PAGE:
The best way to get under the skin of Bangkok is to explore the city’s lesser-known neighbourhoods, away from the tourist attractions. A trip through Bangkok’s backroads, narrow streets and the waterways called klongs, provides an opportunity to rub shoulders with the communities and see the city as only a local would.
“I boarded a local longtail boat that set off on the narrow klongs of the Chao Phraya River, passing through the klongs in Thonburi which was once the capital of Bangkok. Entering Klong Bangkok Noi, tiny houses can be seen all along the riverbanks. Despite their well-maintained gardens of hanging pots and flowers, some of the buildings are shabby and look as though they may just slip into the river. The postman travels past on a neighbouring boat. A city of complete contrasts, I then noticed the head of the Buddha from Wat Pak Phasi Choren which stuck out like a beacon of hope.
Offboard, we visited Baan Silapin, known as The Artist House at Klong Blang Luang – this is a hidden gem found by those who travel the canals. Offering the space to get away from the busy city, this is a place to relax, get creative or watch the puppet show that runs regularly.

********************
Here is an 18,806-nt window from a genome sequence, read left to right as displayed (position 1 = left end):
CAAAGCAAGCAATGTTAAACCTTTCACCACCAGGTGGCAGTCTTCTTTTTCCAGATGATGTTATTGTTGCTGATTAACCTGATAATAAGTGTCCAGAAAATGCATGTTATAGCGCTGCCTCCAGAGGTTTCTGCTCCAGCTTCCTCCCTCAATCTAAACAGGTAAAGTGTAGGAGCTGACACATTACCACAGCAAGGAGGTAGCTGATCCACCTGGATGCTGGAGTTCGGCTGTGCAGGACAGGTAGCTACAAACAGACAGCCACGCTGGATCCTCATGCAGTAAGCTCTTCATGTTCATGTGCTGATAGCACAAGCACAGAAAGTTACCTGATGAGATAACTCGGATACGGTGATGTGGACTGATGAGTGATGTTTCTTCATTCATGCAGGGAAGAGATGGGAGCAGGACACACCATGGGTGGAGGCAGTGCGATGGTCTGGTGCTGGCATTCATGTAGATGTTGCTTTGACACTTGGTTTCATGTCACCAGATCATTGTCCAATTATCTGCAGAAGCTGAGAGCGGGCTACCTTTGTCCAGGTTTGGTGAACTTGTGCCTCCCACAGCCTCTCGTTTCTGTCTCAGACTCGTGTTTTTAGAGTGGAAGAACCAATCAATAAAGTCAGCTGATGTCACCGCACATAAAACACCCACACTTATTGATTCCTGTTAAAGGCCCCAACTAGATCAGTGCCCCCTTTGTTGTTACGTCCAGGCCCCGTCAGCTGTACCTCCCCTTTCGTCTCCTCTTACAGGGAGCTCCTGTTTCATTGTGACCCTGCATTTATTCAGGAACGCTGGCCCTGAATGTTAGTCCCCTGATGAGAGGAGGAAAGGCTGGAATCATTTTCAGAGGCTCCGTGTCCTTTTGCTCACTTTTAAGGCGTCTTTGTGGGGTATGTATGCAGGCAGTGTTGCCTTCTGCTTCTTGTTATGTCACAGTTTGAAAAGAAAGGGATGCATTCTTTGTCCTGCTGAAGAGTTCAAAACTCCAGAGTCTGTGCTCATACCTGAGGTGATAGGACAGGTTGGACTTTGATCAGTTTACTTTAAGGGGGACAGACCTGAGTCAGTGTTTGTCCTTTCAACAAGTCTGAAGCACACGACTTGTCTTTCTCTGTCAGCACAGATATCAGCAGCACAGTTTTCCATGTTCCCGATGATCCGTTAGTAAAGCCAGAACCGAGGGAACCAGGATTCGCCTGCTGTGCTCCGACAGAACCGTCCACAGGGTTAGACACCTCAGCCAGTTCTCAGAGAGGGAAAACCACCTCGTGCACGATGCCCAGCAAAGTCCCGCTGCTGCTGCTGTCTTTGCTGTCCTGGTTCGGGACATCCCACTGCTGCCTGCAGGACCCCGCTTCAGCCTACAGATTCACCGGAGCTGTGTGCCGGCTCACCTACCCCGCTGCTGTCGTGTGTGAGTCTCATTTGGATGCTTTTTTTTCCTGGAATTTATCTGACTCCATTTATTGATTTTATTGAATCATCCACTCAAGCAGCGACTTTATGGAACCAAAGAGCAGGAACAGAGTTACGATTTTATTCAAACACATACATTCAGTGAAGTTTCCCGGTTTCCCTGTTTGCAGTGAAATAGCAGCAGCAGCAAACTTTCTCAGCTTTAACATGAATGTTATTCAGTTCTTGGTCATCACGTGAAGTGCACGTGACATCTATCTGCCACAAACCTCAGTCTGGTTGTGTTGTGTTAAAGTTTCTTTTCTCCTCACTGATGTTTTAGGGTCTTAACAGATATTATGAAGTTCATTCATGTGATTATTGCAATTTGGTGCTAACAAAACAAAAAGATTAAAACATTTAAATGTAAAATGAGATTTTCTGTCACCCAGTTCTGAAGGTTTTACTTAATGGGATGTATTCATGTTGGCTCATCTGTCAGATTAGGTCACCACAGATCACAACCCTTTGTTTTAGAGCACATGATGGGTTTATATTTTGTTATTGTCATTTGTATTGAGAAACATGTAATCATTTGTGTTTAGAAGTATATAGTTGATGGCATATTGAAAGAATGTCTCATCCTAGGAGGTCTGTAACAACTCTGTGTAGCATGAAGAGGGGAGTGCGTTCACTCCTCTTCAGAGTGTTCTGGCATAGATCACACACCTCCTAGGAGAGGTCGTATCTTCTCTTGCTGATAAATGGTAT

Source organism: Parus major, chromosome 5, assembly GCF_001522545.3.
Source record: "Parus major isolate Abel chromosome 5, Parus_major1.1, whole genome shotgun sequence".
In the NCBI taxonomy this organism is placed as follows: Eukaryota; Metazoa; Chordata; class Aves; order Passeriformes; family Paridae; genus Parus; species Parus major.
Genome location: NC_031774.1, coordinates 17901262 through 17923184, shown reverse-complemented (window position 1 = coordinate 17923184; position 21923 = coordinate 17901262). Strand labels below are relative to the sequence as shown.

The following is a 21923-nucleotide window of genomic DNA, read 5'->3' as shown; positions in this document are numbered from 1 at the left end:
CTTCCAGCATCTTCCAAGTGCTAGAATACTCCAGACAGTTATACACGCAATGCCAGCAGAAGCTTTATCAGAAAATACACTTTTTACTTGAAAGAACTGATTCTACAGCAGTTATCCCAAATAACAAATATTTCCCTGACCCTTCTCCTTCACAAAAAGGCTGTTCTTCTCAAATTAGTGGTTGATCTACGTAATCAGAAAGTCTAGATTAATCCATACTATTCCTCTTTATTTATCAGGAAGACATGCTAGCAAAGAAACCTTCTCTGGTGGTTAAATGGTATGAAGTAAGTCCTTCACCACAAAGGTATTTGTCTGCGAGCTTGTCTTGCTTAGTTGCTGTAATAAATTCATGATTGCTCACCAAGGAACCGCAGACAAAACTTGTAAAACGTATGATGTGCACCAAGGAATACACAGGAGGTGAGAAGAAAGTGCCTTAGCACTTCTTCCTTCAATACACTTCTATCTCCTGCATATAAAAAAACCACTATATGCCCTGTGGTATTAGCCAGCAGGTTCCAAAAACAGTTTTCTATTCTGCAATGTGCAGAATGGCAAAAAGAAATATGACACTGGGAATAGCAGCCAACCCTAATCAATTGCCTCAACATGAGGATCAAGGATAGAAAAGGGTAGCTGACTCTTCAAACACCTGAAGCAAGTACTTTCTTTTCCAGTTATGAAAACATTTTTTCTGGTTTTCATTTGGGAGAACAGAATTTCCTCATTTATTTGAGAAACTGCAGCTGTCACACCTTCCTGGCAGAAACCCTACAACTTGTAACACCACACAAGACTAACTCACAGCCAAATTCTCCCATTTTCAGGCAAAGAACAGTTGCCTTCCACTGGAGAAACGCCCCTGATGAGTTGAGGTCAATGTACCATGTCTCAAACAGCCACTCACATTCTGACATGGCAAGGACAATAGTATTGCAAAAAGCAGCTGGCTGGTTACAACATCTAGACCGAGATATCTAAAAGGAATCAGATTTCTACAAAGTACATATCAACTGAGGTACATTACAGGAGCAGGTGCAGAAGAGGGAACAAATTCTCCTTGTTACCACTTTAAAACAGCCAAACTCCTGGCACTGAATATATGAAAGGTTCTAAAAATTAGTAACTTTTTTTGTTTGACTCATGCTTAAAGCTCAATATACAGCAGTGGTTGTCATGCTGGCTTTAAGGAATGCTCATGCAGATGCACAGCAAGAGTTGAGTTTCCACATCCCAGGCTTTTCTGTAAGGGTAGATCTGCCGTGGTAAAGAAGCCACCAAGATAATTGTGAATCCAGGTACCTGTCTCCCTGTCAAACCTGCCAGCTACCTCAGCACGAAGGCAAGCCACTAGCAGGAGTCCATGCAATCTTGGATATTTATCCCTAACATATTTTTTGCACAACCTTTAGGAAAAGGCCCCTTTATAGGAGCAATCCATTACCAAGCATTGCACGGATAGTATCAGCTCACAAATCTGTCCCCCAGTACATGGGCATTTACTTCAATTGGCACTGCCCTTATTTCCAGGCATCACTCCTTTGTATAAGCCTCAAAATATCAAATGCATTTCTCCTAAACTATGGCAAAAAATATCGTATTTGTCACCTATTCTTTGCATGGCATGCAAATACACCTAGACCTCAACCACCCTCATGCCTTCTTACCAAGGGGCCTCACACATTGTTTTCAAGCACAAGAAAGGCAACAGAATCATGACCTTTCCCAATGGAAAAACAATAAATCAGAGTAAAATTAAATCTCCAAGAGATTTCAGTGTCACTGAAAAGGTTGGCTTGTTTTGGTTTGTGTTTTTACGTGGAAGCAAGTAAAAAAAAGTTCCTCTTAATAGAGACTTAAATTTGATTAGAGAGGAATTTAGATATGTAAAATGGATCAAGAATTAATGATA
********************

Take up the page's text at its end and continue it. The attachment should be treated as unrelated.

Back on the boat, we travel to the Bang Rak, known as the creative district. It’s easy to see why when there are places such as Warehouse 30, a cool space connecting the past to the present and future. It’s packed with cafes and art galleries with P Tendercool being one of the oldest tenants known to be a master of handmade furniture.
Talad Noi is the ethnic Chinese community on the edge of Bangkok’s Chinatown. Here, walking through the alleyways, we arrive at the most unimaginable places. The entrance of Mother Rooster Café is nothing more than a big pile of spare parts and behind it is the cade and a street full of art offering the most Instagram worthy pictures. Another unique building is Patina which is a 200-year-old Chinese styled house that is now used as an art exhibition centre and café.